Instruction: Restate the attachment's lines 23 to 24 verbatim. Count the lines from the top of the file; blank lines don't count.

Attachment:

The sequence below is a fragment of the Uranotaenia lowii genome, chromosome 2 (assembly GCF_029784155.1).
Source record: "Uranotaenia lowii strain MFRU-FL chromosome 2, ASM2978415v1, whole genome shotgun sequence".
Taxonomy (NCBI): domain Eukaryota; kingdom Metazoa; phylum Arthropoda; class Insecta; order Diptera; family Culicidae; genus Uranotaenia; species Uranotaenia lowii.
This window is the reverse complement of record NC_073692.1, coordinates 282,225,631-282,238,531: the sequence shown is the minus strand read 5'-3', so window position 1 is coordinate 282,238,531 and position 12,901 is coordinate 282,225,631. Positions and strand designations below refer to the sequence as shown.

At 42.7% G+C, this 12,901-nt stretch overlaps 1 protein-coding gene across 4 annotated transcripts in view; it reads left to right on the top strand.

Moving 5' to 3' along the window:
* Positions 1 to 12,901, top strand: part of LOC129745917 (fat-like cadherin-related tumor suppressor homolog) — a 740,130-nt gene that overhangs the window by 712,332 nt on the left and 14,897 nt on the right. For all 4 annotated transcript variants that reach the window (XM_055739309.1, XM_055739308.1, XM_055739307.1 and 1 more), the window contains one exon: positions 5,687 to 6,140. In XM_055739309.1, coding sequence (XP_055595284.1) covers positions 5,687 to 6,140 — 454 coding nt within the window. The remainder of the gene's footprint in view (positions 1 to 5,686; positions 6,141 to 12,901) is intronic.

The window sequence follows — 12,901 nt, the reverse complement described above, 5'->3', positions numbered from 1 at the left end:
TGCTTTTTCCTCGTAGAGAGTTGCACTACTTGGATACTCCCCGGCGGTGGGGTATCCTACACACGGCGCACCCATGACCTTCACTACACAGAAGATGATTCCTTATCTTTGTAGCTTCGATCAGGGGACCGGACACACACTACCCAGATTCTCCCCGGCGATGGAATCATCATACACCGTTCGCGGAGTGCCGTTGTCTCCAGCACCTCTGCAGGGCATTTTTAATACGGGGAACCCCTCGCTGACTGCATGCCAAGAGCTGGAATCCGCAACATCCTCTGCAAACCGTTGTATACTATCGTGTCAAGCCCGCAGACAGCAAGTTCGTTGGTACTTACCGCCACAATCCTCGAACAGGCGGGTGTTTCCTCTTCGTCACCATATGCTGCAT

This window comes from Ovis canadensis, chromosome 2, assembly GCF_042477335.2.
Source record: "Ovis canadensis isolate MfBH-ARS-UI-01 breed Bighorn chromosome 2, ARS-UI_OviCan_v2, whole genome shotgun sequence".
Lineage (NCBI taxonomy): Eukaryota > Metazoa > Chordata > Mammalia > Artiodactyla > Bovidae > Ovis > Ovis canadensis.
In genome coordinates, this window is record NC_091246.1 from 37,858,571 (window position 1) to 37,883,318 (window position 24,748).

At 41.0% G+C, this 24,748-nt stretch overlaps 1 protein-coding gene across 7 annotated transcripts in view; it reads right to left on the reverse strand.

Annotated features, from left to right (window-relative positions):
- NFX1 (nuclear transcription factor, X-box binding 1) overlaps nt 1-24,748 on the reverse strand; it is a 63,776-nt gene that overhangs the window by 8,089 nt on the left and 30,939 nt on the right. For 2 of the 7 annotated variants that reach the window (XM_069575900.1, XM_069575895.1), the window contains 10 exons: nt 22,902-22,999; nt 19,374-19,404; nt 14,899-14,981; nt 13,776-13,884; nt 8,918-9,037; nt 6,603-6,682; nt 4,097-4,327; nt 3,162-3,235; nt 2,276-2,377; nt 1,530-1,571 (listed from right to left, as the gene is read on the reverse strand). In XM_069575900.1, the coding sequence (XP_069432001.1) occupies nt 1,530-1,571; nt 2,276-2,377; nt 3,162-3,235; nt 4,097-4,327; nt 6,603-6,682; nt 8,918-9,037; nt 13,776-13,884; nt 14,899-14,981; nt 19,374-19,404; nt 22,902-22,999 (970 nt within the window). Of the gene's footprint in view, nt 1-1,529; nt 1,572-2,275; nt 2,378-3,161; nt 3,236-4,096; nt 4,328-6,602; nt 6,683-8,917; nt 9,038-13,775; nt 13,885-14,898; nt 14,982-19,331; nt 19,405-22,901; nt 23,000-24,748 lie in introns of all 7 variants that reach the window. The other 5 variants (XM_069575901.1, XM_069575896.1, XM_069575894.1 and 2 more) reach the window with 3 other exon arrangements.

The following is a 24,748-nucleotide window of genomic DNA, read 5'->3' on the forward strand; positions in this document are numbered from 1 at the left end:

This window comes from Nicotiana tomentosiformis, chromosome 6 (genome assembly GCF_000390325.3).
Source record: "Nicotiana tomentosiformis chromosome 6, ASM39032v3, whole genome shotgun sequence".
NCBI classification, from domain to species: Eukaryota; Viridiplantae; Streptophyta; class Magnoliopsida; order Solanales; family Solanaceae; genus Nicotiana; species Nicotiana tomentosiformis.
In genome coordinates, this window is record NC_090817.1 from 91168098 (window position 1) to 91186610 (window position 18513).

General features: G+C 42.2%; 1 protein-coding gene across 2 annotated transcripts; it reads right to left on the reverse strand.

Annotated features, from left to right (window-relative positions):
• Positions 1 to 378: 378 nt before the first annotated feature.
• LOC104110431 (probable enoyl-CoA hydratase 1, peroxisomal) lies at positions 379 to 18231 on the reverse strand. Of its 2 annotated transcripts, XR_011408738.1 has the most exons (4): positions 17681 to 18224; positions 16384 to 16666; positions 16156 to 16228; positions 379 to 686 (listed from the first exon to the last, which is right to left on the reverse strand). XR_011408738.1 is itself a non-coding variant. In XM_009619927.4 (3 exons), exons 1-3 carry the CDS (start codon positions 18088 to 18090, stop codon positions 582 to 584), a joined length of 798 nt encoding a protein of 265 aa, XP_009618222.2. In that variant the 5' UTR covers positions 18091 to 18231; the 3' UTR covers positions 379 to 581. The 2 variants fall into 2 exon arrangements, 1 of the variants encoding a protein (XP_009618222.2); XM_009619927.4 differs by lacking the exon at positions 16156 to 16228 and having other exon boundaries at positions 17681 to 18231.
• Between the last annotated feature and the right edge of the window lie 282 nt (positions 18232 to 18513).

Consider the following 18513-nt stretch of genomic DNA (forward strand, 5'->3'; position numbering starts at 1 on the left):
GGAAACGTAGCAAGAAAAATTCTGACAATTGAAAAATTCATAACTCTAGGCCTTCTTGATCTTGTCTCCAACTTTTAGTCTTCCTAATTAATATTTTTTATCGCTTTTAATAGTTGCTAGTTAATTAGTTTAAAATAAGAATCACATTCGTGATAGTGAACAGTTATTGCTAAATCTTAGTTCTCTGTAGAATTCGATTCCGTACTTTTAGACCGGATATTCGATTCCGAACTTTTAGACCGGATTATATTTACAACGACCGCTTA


Annotated features, from left to right (window-relative positions):
• Positions 1 to 378: 378 nt before the first annotated feature.